The Precursors (of my mother’s Mental Illness)
My father’s oldest brother was named M.B. Lambert but we knew him as ‘Wowie’ growing up. I thought this was because I couldn’t pronounce his name, but actually, it turns out that it was because my father couldn’t pronounce his name as a toddler and ‘Wowie’ stuck into adulthood.
Wowie was a volcanologist with the Canadian Geographical Survey. He wrote a book simply called ‘Volcanoes’ that had a pride of place in our house.
I don’t know if my dad still has a copy, but I do as I discovered one at a garage sale years later, much to my surprised delight.
Back in Burkville,
my mother and L.B. picketed to try to stop the second runway being built in ‘Core O’Brown’, an area adjacent to the Fraser River close to MacDonald Beach. They brought T and me with them and we were on TV. The picket signs were that day’s craft project. We each had our own. Continue reading
Where was my Mother while all this was going on?
This wouldn’t be the last time l wondered this reflecting on my childhood.
It came in variations.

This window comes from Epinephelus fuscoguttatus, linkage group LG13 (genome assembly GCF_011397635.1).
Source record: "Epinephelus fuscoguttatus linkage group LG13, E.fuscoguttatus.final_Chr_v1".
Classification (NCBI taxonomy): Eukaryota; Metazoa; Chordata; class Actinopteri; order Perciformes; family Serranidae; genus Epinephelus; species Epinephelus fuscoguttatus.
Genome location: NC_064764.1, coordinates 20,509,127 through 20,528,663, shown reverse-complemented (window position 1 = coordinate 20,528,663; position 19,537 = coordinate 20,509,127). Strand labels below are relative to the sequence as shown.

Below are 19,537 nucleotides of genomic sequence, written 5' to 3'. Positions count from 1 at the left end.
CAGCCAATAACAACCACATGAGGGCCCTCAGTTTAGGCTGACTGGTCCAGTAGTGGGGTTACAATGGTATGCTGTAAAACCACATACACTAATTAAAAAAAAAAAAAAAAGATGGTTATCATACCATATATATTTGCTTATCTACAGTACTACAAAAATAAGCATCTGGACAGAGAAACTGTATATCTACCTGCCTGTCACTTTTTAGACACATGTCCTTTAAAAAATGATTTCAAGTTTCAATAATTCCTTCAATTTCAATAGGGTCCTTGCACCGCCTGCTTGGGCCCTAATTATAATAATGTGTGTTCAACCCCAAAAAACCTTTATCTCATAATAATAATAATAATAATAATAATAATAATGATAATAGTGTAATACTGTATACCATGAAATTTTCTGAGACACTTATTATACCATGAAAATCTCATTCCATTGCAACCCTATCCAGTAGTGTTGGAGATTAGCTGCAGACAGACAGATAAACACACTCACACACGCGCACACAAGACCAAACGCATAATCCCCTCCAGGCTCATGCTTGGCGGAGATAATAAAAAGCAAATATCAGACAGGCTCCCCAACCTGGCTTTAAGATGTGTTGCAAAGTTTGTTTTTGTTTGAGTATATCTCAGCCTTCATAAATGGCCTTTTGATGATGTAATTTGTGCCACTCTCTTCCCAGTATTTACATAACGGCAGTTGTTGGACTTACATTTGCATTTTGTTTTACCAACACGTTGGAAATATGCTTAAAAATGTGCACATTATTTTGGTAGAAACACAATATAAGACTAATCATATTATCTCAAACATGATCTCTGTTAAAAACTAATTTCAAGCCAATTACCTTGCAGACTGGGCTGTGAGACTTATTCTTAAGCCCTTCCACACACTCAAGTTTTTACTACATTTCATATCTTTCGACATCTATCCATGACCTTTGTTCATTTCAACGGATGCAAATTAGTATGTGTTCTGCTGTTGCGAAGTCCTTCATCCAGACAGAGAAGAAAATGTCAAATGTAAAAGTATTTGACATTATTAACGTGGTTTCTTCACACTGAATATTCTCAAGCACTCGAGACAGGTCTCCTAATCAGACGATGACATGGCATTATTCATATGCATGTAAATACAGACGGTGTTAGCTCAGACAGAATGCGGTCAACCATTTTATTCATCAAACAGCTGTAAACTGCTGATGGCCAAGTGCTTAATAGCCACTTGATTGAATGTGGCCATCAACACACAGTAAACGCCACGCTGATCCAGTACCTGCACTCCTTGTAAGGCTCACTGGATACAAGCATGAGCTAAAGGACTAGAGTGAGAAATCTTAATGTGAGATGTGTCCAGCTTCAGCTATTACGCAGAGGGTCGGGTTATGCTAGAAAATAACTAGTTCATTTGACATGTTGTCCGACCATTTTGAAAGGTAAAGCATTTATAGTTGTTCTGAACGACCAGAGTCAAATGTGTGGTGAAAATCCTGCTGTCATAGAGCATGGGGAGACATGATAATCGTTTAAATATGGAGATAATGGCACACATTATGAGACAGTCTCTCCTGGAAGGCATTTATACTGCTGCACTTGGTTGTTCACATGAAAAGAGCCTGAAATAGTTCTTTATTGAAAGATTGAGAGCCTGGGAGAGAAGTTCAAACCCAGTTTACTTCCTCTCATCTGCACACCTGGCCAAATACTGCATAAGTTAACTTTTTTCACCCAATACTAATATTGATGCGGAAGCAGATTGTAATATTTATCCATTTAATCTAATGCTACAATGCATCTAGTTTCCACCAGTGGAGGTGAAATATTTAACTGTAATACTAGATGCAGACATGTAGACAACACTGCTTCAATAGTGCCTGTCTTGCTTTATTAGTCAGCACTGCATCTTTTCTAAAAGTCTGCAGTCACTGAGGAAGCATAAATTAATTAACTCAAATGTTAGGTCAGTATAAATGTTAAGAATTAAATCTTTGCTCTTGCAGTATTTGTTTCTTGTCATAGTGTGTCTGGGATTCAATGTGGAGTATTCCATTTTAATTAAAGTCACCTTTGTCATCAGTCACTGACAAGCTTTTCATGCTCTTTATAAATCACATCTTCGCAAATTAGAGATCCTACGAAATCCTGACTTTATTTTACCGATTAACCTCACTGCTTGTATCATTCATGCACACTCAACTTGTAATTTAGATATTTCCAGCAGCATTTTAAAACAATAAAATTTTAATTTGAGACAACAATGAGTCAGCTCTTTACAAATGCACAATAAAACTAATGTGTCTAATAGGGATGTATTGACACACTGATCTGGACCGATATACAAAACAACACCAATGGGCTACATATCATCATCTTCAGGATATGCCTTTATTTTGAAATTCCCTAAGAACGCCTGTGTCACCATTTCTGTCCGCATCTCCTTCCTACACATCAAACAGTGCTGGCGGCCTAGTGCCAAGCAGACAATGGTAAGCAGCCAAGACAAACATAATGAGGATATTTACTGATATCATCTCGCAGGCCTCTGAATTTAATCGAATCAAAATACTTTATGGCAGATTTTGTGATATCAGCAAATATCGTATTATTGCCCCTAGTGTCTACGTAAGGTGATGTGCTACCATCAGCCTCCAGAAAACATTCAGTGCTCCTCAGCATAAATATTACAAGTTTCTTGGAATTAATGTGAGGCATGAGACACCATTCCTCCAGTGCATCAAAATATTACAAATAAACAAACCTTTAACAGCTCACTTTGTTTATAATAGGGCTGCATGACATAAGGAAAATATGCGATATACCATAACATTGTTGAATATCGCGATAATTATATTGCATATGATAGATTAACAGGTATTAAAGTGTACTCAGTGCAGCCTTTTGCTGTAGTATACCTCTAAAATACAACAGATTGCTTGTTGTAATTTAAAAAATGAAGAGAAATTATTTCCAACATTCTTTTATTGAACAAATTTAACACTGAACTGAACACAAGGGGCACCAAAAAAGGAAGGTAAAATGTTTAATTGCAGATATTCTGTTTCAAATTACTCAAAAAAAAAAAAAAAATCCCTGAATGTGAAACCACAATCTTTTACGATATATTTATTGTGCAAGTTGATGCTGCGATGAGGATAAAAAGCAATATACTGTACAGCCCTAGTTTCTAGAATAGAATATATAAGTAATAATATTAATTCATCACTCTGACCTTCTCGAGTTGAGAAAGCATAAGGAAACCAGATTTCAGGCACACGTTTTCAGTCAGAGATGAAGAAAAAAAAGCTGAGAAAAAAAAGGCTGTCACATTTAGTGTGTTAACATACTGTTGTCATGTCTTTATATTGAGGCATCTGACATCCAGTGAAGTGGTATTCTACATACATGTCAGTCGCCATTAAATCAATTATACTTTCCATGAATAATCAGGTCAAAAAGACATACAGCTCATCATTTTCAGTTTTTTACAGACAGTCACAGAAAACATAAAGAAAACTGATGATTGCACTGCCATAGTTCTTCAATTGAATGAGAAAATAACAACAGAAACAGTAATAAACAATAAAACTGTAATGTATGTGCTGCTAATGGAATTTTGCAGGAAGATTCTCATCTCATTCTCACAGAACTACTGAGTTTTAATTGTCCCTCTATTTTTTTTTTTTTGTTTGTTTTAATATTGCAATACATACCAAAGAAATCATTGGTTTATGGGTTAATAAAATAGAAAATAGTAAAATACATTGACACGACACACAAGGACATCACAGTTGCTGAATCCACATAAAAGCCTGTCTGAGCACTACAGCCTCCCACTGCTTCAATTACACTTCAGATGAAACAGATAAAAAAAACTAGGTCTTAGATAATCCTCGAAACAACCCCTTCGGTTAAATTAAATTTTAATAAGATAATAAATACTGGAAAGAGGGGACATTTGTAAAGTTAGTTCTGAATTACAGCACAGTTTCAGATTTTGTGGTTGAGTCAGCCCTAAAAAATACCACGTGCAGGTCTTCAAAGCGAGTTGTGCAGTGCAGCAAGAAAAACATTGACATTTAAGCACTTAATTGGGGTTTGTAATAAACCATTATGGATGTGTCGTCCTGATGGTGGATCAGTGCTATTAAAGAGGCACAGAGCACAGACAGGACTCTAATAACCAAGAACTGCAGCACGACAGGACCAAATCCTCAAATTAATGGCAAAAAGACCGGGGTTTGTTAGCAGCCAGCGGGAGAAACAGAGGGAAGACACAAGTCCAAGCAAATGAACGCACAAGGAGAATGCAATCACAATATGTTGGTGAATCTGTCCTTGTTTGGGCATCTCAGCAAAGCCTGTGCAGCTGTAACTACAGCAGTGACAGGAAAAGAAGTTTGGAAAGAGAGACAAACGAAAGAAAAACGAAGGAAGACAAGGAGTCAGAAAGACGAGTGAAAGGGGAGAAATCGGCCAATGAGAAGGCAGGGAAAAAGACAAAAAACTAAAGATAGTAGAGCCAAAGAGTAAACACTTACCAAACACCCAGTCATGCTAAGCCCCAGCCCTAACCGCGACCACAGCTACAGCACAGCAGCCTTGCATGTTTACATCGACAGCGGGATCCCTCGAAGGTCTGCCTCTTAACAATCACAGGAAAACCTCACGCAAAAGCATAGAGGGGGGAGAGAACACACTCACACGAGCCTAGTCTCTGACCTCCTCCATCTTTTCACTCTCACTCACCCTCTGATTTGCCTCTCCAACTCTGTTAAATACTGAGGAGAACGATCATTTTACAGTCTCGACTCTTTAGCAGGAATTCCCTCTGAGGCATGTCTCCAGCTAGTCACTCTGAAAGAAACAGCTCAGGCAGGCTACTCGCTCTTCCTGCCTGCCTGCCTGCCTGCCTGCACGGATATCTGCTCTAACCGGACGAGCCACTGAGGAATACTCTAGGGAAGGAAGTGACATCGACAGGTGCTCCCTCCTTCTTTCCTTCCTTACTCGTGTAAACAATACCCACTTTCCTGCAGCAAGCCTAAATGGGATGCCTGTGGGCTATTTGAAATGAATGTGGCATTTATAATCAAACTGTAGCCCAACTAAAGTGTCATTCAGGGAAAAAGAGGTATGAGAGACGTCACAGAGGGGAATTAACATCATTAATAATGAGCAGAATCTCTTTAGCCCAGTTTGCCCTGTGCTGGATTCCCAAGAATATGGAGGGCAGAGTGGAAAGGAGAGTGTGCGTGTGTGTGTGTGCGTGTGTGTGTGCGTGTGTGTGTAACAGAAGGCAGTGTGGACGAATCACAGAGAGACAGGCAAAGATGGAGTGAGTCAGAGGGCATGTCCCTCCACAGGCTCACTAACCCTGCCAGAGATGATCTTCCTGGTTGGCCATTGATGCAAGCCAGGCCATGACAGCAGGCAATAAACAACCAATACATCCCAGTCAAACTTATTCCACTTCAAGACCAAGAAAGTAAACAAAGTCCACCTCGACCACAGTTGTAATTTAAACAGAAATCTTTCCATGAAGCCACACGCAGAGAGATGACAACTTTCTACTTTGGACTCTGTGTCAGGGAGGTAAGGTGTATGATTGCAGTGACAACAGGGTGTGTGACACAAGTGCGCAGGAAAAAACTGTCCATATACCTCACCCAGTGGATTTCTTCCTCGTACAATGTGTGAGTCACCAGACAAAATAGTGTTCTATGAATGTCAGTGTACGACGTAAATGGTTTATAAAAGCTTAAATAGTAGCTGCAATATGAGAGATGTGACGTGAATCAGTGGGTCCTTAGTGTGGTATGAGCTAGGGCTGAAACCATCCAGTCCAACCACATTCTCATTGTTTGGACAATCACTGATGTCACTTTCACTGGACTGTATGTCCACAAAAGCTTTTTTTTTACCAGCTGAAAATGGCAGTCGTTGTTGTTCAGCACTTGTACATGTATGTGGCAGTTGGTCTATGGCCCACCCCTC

Where were the parents?
Why weren’t any parents there?
One of my Mother’s favorite things to do was sit at the kitchen table talking on the phone, which was one of those vertical rectangular wall mounted hard installed rotary dail things, and smoke copious amounts of Cameo Menthol cigarettes, while my brother and I went about our business without her interference.
Looking back on that closet room without a door I needed to stop and take a crying break, but at the time it wasn’t so traumatic.
I just thought it was normal, but I was beginning to realize it wasn’t.
I can remember being so scared in that room, but I didn’t think anything of it.
You don’t when you’re a kid.
I know there was a lot of division and bigotry in people’s attitudes when I was growing up, but it didn’t seem to translate down to the neighborhood level. At least not in Burkville. At least not that I was aware of.
A lot of the things we did and didn’t do when we were kids would be considered negligent by today’s standards, but they gave us a freedom that children just don’t experience nowadays.